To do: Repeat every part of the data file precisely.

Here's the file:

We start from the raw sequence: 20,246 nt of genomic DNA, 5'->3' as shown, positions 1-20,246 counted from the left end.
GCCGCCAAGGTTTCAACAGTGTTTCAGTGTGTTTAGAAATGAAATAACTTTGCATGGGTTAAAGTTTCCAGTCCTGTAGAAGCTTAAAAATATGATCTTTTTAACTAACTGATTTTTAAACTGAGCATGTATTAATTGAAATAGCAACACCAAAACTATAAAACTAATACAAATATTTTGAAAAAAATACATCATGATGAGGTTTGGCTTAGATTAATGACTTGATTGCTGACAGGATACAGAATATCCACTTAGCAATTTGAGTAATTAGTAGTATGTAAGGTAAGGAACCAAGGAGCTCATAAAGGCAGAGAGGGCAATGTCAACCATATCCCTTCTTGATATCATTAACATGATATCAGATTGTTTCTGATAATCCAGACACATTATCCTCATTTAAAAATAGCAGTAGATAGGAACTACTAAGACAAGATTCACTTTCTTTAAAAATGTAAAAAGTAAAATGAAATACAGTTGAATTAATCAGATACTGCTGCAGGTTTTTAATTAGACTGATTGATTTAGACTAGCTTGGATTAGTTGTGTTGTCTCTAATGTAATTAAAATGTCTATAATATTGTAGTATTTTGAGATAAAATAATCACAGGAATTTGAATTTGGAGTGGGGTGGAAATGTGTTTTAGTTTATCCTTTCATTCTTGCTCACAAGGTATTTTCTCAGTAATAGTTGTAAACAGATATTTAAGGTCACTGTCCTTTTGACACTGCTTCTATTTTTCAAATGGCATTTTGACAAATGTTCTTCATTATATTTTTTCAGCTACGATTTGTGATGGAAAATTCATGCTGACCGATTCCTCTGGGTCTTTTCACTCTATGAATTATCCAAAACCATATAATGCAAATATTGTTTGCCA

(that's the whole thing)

We start from the raw sequence: 20,246 nt of genomic DNA, 5'->3' as shown, positions 1-20,246 counted from the left end.
GCCGCCAAGGTTTCAACAGTGTTTCAGTGTGTTTAGAAATGAAATAACTTTGCATGGGTTAAAGTTTCCAGTCCTGTAGAAGCTTAAAAATATGATCTTTTTAACTAACTGATTTTTAAACTGAGCATGTATTAATTGAAATAGCAACACCAAAACTATAAAACTAATACAAATATTTTGAAAAAAATACATCATGATGAGGTTTGGCTTAGATTAATGACTTGATTGCTGACAGGATACAGAATATCCACTTAGCAATTTGAGTAATTAGTAGTATGTAAGGTAAGGAACCAAGGAGCTCATAAAGGCAGAGAGGGCAATGTCAACCATATCCCTTCTTGATATCATTAACATGATATCAGATTGTTTCTGATAATCCAGACACATTATCCTCATTTAAAAATAGCAGTAGATAGGAACTACTAAGACAAGATTCACTTTCTTTAAAAATGTAAAAAGTAAAATGAAATACAGTTGAATTAATCAGATACTGCTGCAGGTTTTTAATTAGACTGATTGATTTAGACTAGCTTGGATTAGTTGTGTTGTCTCTAATGTAATTAAAATGTCTATAATATTGTAGTATTTTGAGATAAAATAATCACAGGAATTTGAATTTGGAGTGGGGTGGAAATGTGTTTTAGTTTATCCTTTCATTCTTGCTCACAAGGTATTTTCTCAGTAATAGTTGTAAACAGATATTTAAGGTCACTGTCCTTTTGACACTGCTTCTATTTTTCAAATGGCATTTTGACAAATGTTCTTCATTATATTTTTTCAGCTACGATTTGTGATGGAAAATTCATGCTGACCGATTCCTCTGGGTCTTTTCACTCTATGAATTATCCAAAACCATATAATGCAAATATTGTTTGCCA